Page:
I wish I were a great storyteller, one as effortless as “Pretty in Pink” star, Andrew McCarthy.
If I were, I’d begin my story by talking about the shining Hollywood star’s past big-screen triumphs. I’d move on quickly to McCarthy’s current television and literary feats.
Instead, though, my tale starts simply with me, at the Dad 2.0 Summit in San Diego a few weeks ago, lulled into a trance as Andrew McCarthy took to the spotlight to speak.
I’d write that, although the stage lights appeared comfortable, he didn’t seem to covet the attention they drew. In fact, he told all of us listening that Hollywood didn’t much appeal to him – and that he was at peace with that.
My story would be filled with dialogue – albeit one-sided – and describe McCarthy flipping his neatly disheveled hair from one side to the other.
If I could only tell a story better, I would say that McCarthy gifted me three, valuable lessons:
(1) Clear the deck.
McCarthy spoke about life’s ever-accumulating baggage – and the need to carry it away when it becomes stacked up too high.
He told us about his own personal luggage, describing his strained relationship with his father. “When I told my dad that I wanted to act, he said, ‘No son of mine will ever be a f*cking thespian!’”
His voice softened as he carried on, saying, “But, when he was dying, I had to be there. I don’t know why. But, I was there, holding his hand. I needed to clear the deck – we both did – because stuff had piled up.”
After listening, I know that I have some housekeeping to do of my own.
(2) Let your sins be your own.
McCarthy encouraged all of us to allow our children to find their way.
“Your kids are not you. Let your sins be your own,” he proclaimed while pacing the stage. “Get rid of anger – anger is always, always rooted in fear. Always.”
Those words bounced in my head as I thought about my kids at home – my little ones that will enter the post-millennial, helicopter-raised world that I am both preparing them for, and sheltering them from.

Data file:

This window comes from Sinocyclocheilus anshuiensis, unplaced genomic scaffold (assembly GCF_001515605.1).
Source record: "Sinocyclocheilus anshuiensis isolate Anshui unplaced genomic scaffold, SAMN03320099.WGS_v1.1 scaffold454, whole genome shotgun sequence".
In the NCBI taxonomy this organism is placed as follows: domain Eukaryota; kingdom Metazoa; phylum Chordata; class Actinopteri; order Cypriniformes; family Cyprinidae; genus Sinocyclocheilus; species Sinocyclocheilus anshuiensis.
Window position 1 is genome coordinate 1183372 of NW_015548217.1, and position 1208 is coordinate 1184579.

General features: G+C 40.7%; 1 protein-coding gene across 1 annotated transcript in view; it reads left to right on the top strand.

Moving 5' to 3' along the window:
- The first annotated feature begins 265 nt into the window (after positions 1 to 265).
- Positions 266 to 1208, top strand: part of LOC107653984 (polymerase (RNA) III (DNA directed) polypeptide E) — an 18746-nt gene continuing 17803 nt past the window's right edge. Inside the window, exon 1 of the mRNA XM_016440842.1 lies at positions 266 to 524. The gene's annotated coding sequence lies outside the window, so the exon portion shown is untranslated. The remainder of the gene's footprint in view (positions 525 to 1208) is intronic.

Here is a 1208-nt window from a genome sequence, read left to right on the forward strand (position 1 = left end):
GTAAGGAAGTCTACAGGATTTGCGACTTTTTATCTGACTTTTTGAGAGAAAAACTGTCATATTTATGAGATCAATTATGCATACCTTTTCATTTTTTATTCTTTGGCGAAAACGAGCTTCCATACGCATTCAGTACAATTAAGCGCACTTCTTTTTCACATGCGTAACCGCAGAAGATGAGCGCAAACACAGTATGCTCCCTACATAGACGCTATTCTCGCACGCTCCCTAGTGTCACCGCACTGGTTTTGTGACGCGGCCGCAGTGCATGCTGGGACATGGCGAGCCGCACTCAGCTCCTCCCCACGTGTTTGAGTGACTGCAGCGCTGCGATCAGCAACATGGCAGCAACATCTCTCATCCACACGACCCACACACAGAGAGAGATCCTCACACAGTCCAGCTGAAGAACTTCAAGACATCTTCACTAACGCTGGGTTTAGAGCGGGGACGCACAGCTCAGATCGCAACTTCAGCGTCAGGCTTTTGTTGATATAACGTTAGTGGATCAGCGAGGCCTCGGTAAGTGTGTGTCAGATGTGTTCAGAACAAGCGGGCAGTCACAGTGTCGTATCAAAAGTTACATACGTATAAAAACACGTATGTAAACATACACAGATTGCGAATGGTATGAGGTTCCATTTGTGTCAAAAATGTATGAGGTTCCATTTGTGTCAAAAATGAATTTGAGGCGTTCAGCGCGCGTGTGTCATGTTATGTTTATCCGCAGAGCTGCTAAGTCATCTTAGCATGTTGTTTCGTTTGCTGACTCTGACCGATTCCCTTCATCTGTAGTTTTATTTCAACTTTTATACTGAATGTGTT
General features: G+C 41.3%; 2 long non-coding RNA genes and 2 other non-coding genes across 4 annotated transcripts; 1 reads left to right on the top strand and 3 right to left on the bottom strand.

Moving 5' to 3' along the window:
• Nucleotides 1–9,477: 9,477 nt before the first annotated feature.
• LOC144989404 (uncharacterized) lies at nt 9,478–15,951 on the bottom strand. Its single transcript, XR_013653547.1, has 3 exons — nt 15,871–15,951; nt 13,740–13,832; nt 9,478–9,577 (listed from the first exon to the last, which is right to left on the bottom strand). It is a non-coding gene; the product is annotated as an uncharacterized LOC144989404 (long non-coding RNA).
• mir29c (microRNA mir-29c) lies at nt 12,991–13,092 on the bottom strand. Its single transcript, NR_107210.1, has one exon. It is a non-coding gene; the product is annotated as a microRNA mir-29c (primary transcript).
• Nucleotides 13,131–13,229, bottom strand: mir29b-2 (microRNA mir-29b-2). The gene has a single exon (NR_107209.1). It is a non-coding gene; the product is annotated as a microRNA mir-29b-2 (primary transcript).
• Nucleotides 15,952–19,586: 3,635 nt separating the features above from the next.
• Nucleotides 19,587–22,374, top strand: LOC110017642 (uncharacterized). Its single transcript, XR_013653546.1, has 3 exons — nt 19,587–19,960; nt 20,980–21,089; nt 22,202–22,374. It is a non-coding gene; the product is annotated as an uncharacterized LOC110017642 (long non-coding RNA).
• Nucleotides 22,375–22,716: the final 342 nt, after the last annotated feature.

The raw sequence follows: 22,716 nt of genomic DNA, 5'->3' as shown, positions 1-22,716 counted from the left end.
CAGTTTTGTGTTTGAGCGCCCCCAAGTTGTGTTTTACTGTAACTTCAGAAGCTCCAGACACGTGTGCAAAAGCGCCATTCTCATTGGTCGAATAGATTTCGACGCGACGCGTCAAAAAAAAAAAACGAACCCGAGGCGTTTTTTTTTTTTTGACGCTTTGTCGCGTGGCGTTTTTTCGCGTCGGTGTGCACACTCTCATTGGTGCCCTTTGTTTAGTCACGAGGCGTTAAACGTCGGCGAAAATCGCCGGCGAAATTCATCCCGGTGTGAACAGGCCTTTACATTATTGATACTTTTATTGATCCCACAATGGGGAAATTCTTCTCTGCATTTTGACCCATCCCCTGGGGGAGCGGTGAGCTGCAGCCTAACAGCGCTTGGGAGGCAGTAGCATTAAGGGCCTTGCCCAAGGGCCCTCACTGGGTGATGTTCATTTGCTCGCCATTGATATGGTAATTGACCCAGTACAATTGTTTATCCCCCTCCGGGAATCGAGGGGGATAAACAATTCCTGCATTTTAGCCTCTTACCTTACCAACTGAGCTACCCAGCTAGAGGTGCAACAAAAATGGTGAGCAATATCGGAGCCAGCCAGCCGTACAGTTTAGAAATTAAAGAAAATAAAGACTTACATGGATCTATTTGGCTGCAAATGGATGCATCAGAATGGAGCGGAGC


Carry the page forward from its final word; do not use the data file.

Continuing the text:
(3) Find you, from your toes up.
“I wanted to be the point guard on the basketball team but when that didn’t work, I tried theater. As soon as I walked onto that stage, I knew what I wanted to do.” McCarthy paused, looking toward the back of the room as if to feel that sensation again.
“Something felt different, I felt like, ‘There I am’ – this was all mine, and I knew what I wanted. I was happy, as my wife says, from my toes up.”
Not only did McCarthy find himself on stage, he internalized, owned and pursued his discovered passion toward places that helped him recapture that “There I am” feeling again and again.
Decades after his first brush with fame, McCarthy has experienced new, “There I am” moments – as an accredited director, as a decorated travel writer, as a versatile author and as a father of three.
His story was mesmerizing, but my story begins to trail as Andrew McCarthy’s time runs short. The star exits and this novice storyteller searches for a grand conclusion that just doesn’t come.
I’m left with an abruptly ending journal passage, a brimming-full head of ideas and the realization of one truth: that all stories, no matter how skillfully told, are important.
If I were a better storyteller, like Andrew McCarthy, I’d share my story broadly.
For now, though, I’ll just tell my wife and kids – so that they’ll have a better story than I do.
I’ll help them become better storytellers than me.
About Andrew McCarthy
Andrew McCarthy is a director, an award-winning travel writer, and—of course—an actor. He made his professional début at 19 in Class, and has appeared in dozens of films, including such iconic movies as Pretty in Pink, St. Elmo’s Fire, Less Then Zero, and cult favorites Weekend At Bernie’s and Mannequin.
He has starred on Broadway and on television, most recently appearing in The Family, on ABC. McCarthy is also a highly regarded television director; having helmed Orange is the New Black, The Blacklist, Grace and Frankie, and many others.
Simultaneously, McCarthy is an award-winning travel writer. He is an editor-at-large at National Geographic Traveler, and has written for The New York Times, The Wall Street Journal, The Los Angeles Times, The Atlantic, Travel+Leisure, AFAR, Men’s Journal, Bon Appetit, and many others. He has received six Lowell Thomas awards, and been named Travel Journalist of the Year by The Society of American Travel Writers.
His travel memoir, THE LONGEST WAY HOME, became a New York Times Best Seller, and the Financial Times of London named it one of the Best Books of the year. He served as guest editor for the prestigious Best American Travel series in 2015.
His debut novel, JUST FLY AWAY, will be published by Algonquin in the spring of 2017.
McCarthy lives in New York City.